I watched myself slaughter, reaping a harvest of lives, spitting magic and bringing death. On the left a clump of bodies exploded, and Hugh roared, covered in blood, a bloody axe in his hand. They connected, the blood armor-wearing Kate and Hugh, back to back. For a brief moment they stood alone in the carnage, and then they broke apart and charged back into battle.

The vision vanished. Suliko stood, her face shocked.

"What the hell is this?" Jarek Kral snarled.

"The future," Hugh said.

Hell no. No, this wouldn't be my future. Not if I had anything to say about it.

"No!" Suliko waved her arms. "A future!" Her accented voice vibrated with urgency. "Do not always to be this way. One possibility!"

She yelled something at Hugh in a language I didn't understand. The man moved between her and Hugh, shielding her.

"You lied!" Suliko screamed.

Her partner ushered her out. The musicians fled.

"No matter how much you fight, you are what you are," Hugh said to me. "Your boy knows it too, don't you, Lennart?"

"Enough." Curran growled. "Enough bullshit, d'Ambray. Let's go. You and me."

Lorelei got up and walked over to our table.

"Big talk," Hugh said. "Can you back it up?"

I stood up and held my arms out. "Ladies, you're both pretty. We still have a job to do. Last I checked, we were still guaranteeing Desandra's safety."

The two men glared at each other. They obviously didn't give a rat's ass about Desandra.

"I challenge you." Lorelei pointed at me.

I put my hand over my eyes.

"Sit the fuck down," Hugh told her.

"She'll kill you," Curran said. "Go sit down."

Lorelei opened her mouth.

"Sit down!" Curran roared.

Lorelei's face turned red. She shrank away. She must've rehearsed this, and being ordered back to her seat wasn't part of the fantasy.

A second Lorelei walked through the entrance.

Hugh swore. The first Lorelei gasped.

The second Lorelei winked at Curran and walked toward us. Her body flowed like molten wax, reshaping itself, and twisted into a new body, male, lean, and bald. Saiman held up a document and placed it in front of Curran.

"As requested. What did I miss?"

Curran took the document and scanned it. "George?"

George stepped toward him and examined the document. "Yes. Signed and notarized. It's legally binding."

"Show it to him."

George walked over and placed the paper in front of Jarek Kral. His eyes bulged. "What is this?"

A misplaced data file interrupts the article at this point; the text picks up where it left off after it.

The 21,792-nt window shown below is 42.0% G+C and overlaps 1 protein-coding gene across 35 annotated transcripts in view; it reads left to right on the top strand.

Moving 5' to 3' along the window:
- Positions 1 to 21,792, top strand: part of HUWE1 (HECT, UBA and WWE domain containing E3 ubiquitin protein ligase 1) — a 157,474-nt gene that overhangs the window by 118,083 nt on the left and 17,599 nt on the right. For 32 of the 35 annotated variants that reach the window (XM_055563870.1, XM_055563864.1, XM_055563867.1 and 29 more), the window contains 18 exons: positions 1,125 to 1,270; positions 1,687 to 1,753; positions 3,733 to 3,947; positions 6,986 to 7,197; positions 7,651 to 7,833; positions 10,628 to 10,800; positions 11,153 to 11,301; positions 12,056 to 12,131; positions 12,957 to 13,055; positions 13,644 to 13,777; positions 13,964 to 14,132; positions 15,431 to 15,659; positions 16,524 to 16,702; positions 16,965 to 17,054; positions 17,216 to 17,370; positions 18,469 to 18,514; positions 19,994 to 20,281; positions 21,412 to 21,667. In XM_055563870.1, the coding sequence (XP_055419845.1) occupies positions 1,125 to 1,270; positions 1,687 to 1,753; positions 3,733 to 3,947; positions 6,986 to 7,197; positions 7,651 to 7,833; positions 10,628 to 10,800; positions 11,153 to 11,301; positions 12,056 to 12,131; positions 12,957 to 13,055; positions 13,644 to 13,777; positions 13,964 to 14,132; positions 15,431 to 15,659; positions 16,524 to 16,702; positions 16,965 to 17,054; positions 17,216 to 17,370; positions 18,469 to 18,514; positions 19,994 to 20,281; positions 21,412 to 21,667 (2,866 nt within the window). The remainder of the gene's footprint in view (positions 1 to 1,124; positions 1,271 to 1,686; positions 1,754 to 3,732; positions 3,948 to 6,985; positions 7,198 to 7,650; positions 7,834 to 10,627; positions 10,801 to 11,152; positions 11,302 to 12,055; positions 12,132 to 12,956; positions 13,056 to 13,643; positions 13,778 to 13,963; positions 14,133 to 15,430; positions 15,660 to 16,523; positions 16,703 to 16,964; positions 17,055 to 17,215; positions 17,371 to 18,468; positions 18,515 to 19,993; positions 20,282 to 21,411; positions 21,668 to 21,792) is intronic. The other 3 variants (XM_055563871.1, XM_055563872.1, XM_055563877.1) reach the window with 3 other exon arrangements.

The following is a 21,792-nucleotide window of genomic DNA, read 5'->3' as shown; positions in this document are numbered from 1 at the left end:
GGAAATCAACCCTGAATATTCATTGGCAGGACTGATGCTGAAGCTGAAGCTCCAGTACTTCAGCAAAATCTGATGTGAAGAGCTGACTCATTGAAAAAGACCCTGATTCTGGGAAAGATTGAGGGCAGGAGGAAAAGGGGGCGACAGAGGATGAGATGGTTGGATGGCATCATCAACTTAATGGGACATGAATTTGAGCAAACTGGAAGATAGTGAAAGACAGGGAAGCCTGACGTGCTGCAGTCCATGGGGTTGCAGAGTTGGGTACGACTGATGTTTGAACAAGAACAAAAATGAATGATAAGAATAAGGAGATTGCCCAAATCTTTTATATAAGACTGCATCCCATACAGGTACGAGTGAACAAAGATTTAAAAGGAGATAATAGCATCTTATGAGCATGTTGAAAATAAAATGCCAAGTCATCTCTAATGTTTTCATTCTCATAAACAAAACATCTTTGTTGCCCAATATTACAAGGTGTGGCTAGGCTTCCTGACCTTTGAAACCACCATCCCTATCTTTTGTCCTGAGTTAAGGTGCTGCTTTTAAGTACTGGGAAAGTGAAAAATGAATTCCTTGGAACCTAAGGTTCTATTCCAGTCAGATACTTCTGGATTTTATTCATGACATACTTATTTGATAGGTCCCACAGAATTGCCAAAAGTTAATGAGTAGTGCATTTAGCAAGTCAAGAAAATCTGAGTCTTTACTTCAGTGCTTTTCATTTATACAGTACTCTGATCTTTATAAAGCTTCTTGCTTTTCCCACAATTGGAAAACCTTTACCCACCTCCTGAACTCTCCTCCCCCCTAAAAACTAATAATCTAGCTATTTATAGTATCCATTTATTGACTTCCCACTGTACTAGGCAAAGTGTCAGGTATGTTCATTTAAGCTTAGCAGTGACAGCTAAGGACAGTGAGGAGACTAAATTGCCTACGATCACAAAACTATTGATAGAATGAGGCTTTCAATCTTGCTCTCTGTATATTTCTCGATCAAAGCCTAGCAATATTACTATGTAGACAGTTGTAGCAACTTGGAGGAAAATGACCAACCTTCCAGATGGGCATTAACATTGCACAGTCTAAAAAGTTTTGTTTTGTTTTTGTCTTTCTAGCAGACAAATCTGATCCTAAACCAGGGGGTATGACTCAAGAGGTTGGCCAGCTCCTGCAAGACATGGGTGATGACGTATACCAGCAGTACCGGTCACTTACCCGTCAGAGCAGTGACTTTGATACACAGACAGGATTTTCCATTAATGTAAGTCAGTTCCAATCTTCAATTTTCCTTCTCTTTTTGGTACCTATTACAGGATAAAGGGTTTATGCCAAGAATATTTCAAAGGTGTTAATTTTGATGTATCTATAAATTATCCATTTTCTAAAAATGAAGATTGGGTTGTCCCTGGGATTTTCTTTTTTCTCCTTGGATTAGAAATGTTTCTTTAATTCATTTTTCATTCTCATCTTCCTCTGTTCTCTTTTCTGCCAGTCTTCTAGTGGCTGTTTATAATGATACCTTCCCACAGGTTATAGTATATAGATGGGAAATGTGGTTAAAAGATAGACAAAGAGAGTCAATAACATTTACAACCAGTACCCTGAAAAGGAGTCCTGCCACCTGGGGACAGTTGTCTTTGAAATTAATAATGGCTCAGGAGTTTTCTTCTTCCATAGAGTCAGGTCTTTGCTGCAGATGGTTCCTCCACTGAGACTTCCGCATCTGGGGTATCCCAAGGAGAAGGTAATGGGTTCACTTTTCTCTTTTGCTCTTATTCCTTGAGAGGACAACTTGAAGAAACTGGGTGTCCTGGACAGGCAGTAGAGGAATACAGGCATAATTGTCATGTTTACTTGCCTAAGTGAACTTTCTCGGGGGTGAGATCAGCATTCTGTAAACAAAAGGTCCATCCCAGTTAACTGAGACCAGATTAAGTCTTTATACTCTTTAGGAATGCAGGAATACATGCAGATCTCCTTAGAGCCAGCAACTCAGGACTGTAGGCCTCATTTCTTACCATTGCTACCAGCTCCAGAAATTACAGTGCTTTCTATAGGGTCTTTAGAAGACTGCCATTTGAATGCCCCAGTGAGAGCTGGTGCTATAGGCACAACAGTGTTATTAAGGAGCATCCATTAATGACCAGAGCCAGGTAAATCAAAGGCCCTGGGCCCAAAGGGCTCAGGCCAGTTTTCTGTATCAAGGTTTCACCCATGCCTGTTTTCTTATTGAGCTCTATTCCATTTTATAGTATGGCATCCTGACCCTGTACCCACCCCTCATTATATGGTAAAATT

"This is a contract between you and Lorelei Wilson, in which you promise her you will kill the Consort so Lorelei can take her place," Curran said. "In exchange she's supposed to provide you with one of our future children."

Everyone spoke at once.

"You bastard!" Desandra jumped to her feet. A mix of foreign words and English spilled out of her. "You sonovabitch. You would take his child over mine?"

"He's a First," Jarek roared. "It will be a child fit to rule. Not dirt like you."

Desandra's dress tore. Shreds of fabric fluttered to the ground and a huge werewolf in a warrior form dashed over the table toward Jarek. Damn it.

"No!" Doolittle yelled. "Not the half-form!"

Desandra leaped forward, landing in a crouch on the table. Jarek stood up, his face disgusted. His body expanded, fur sheathing his limbs. "You wouldn't dare-"

She swiped, huge claws like scythes. A chunk of Jarek's throat went airborne. I caught a glimpse of his spine, bloody and torn. Blood gushed. The enormous werewolf that was Jarek Kral leaped over the table at his daughter.

George's voice rang out. "Challenge accepted!"

Renok and the bald-headed guy jumped to their feet. I leaped onto the table and pulled Slayer out. Oh no, you don't.

"Interfere and die," Curran said.

Jarek's people halted.

The two werewolves rolled across the floor, snarling and biting. Jarek bit Desandra's left arm. She hammered a vicious punch into his face and rolled on top of him. Jarek tried to rear. Desandra raised her hand and smashed it into his chest. Ribs snapped like toothpicks. Desandra thrust her hand into her father's chest, tore out his heart, and threw it on the floor.

Everyone stopped.

"Rot in hell, you bastard." Desandra straightened, her monstrous clawed hands bloody. "Anybody else want to take my children? Anybody? Come on!"

She spun, pointing her hand at the Belve Ravennati, Volkodavi, and Jarek's people. "I'm waiting!"

Nobody moved.

Desandra's monstrous face jerked. She fell back, changing in midair, and landed on her back. Bulges slid across her stomach. "The babies!"

"She's going into labor," Doolittle said in a clipped voice. "I need access."

Renok jerked a sword off the wall and jumped, aiming for Desandra. As I cleared the table, I knew I was too far.

Andrea's bolt sprouted from Renok's neck. He ignored it, swinging at Desandra.

I sprinted, trying to squeeze speed out of every fraction of a second.